ZURICH ― Nestle SA, the world’s biggest food group, agreed to buy U.S. gastrointestinal diagnostics firm Prometheus Laboratories for an estimated $1.1 billion as part of the Swiss group’s drive into health sciences.
Nestle said Prometheus, which is expected to have annual sales of around $250 million in 2012, makes tests to help doctors diagnose conditions such as inflammatory bowel diseases including Crohn’s disease and ulcerative colitis.
Nestle, maker of Nescafe coffee, KitKat chocolate bars and Maggi soup, hopes Prometheus’s sales force will push its hospital nutrition products like Peptamen and Novasource.
While Nestle declined to give financial details, analyst Jean-Philippe Bertschy at bank and asset manager Vontobel estimated Nestle might have paid more than 1 billion Swiss francs ($1.1 billion) for the company.
“The combined entity will be able to leverage the products and geographic presence in gastrointestinal diagnostics. We see that acquisition as a decisive step for Nestle,” he said.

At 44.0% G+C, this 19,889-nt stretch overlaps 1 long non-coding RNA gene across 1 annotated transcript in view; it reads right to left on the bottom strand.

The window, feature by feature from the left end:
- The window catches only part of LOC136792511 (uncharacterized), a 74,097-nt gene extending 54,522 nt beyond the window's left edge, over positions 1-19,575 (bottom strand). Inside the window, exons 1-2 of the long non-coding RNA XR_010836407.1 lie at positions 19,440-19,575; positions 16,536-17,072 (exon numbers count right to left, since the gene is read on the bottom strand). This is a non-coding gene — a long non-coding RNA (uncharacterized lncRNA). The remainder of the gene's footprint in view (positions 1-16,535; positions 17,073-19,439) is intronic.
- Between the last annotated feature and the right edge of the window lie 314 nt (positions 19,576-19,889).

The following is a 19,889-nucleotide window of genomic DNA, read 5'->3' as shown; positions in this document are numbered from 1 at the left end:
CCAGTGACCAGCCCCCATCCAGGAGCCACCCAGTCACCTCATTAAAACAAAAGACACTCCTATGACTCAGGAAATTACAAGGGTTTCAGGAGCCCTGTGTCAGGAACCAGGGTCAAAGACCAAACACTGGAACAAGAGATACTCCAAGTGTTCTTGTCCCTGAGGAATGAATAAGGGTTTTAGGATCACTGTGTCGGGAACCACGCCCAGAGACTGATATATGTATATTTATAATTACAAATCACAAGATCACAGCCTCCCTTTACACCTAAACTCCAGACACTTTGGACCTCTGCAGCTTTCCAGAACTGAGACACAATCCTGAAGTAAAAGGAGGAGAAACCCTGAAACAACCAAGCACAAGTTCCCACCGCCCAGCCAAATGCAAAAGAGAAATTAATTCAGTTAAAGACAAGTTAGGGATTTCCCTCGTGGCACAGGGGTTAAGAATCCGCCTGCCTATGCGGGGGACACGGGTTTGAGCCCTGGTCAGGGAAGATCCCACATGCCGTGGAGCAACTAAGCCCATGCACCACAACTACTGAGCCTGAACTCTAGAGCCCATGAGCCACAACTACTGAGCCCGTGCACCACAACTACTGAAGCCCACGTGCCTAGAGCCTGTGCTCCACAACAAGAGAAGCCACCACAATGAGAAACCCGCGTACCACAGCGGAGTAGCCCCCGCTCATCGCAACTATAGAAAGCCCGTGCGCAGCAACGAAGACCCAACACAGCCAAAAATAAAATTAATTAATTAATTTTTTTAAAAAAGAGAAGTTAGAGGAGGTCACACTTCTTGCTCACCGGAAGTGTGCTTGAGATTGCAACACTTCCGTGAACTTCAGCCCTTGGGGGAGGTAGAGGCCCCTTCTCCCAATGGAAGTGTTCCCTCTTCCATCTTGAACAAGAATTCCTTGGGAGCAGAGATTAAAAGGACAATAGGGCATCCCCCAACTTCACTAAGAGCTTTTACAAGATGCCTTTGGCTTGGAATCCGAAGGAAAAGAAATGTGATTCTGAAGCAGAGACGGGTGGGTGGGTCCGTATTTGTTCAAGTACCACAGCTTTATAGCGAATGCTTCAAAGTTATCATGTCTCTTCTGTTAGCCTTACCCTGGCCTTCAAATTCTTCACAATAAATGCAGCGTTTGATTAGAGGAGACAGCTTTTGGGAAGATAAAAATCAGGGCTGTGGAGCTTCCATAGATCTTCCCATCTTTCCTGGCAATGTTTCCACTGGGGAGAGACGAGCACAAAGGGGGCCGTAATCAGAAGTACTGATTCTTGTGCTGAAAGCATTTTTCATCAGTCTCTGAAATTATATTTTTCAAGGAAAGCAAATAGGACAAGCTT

Luis Cantarell, head of Nestle’s health science unit created at the beginning of the year, said the company hoped to develop personalised nutrition offerings with Prometheus’s diagnostics and expected the buy to accelerate its own research.
“We will incorporate the nutrition dimension through existing products and new products we are going to develop,” he told Reuters. “Significant innovations in the next 12 to 24 months will be added to the existing platform.”
As well as making tests for IBD and celiac diseases, San Diego-based Prometheus produces drugs to treat them. Nestle makes a range of nutritional products for feeding patients with the same conditions.
Prometheus cites estimates that 60 million Americans may have symptoms of irritable bowel syndrome, while about 1.2 million are affected by more chronic irritable bowel disease.
Nestle’s move comes at a time of growing overlap between “Big Pharma” and “Big Food” as many drug companies are investing in non-prescription products including nutrition.
Consumer healthcare is set to become a larger part of revenue for drugmakers as patents on many top-selling medicines expire. The nutritional and over-the-counter healthcare markets are expected to grow by a healthy 5 percent annually to $200 billion by 2015, according to analysts at Morningstar.